Have you ever thought about the Earth’s layers and the composition of its layers? Well, maybe not. But you have certainly asked yourself at least once in your life whether the source of your drinking water is safe or not. A research issued by Environmental Science & Technology confirms that almost 2 million U.S citizen might be exposed to high levels of arsenic, a brittle steel-grey semimetal chemical that is toxic to humans, while bringing out water from private wells in the U.S on constant basis.
Around 15% of the U.S population regularly depends on private water wells, according to the Centers for Disease Control and Prevention. Most private well owners occasionally test for bacteria, but rarely, if ever, test for anything else. Unlike public wells that are always tested to comply with federal standards, private wells are not regularly monitored and regulated, which results in contaminated water with dangerous chemicals like arsenic.
The U.S. Geological Survey (USGS) and the U.S. Centers for Disease Control and Prevention, measured arsenic levels in private wells across the United States, conducting a detailed analysis, leading to describing the private well problem as “widespread”. This means that around 2 million people are drinking water with high level of arsenic. And Study author Joseph Ayotte, clarified that “high arsenic” refers to levels greater than 10 micrograms per liter which exceeds the legal limit.
Arsenic is considered a serious health hazard. It is an odorless, tasteless and colorless element that is commonly found in food, air, and soil as well; not only in water. As a matter of of fact, some studies show that children get lower IQ scores when exposed to high levels of arsenic. Moreover, getting exposed to the slightest levels of arsenic can actually affect fetus’ growth, causing other serious problems. So, raising awareness to pregnant women on how to protect themselves from arsenic exposure started to remarkably take place.
Chronic exposure of arsenic via drinking water causes various types of skin lesions such as melanosis, leucomelanosis, and keratosis. Other manifestations include neurological effects, obstetric problems, high blood pressure, diabetes mellitus, diseases of the respiratory system and of blood vessels including cardiovascular, and cancers typically involving the skin, lung, and bladder.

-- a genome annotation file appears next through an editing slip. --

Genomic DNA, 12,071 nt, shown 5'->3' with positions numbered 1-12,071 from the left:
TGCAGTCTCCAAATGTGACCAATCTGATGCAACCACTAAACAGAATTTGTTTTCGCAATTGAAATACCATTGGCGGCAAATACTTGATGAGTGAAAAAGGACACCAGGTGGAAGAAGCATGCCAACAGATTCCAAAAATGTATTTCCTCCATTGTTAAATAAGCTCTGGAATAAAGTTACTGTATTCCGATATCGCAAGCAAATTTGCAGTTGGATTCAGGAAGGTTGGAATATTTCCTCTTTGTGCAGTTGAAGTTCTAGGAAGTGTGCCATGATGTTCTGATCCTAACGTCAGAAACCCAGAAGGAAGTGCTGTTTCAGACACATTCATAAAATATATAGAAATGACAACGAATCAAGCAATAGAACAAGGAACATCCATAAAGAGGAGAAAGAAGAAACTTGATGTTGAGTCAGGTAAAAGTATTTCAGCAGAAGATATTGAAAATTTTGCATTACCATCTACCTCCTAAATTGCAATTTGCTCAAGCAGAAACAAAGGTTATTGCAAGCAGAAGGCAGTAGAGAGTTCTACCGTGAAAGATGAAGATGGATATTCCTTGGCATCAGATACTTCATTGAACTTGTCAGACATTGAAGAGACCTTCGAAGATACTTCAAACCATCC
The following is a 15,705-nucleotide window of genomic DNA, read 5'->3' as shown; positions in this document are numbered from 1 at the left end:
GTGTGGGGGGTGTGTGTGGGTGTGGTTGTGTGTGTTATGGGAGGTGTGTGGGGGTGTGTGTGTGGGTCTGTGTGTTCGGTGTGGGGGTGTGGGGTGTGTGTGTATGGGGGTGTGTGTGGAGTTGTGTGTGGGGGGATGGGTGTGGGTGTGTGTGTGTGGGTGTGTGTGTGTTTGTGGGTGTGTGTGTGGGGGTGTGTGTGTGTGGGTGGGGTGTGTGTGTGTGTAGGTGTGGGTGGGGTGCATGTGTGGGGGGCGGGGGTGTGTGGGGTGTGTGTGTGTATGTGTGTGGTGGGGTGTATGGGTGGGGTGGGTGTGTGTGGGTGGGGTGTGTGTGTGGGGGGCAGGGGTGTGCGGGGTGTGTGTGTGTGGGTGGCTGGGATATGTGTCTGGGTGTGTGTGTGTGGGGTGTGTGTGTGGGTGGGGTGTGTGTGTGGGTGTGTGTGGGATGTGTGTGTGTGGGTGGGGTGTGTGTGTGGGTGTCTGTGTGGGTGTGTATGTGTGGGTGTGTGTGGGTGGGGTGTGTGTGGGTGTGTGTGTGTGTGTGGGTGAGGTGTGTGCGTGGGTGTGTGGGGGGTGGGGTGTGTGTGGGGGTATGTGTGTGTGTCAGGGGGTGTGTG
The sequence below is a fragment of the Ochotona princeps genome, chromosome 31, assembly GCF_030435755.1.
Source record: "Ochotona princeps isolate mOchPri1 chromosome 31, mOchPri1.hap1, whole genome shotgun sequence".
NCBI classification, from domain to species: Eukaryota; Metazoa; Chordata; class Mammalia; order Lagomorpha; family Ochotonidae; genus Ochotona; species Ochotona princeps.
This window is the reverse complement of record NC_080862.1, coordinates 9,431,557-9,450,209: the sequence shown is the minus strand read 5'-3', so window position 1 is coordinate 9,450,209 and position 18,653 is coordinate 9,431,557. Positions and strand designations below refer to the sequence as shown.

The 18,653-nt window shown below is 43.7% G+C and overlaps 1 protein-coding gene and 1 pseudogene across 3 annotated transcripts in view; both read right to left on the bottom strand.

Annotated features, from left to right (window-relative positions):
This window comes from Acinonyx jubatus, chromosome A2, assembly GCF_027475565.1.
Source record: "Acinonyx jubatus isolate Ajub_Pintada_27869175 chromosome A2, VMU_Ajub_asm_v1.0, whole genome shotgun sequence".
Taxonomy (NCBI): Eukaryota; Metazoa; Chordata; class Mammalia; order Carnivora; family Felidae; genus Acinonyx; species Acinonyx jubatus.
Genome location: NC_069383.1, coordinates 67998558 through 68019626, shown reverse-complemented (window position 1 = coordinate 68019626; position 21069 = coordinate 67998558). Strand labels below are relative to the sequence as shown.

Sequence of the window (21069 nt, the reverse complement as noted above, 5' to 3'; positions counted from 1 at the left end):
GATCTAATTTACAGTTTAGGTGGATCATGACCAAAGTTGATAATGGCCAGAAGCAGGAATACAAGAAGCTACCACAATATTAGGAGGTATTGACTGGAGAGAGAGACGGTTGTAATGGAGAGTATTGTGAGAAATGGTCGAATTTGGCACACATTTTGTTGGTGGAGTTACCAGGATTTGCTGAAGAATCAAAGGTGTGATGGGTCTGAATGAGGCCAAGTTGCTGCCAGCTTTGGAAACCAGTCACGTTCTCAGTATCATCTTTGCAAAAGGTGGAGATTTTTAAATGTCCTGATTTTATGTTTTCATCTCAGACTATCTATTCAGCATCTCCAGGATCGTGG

The limit for arsenic in drinking water has been a controversial topic in the US. The Environmental Protection Agency (EPA) was supposed to lower the limit from 50 ppb to 5 ppb. However, the EPA had to raise the level back from 5 ppb to 10 ppb because of the excessive industry criticism it faced, as 5 ppb would be extremely expensive for water companies to meet.
Municipal water treatment facilities are able to filter out arsenic when a water source is deemed to be contaminated. Studies show that arsenic cannot be removed by either boiling or bleaching. Residents can try to remove arsenic from their well water with water treatment methods such as reverse osmosis, ultra-filtration or ion exchange. Thanks to the modern technology, nowadays you can easily find different home water filters with wide range of shapes and sizes.
The introduction of arsenic into drinking water can occur as a result of its natural geological presence in local bedrock. However, humans have a hand in arsenic pollution as well from mining or mining-related activities. In addition, Arsenic is used industrially as an alloying agent, as well as in the processing of glass, pigments, textiles, paper, metal adhesives, wood preservatives and ammunition. Arsenic is also used in the hide tanning process and, to a limited extent, in pesticides, feed additives and pharmaceuticals.
Serious precautions should be taken when drinking water from private wells. Significant quick moves must be directed towards this topic; at least, residents should start using water filters at home as a first step.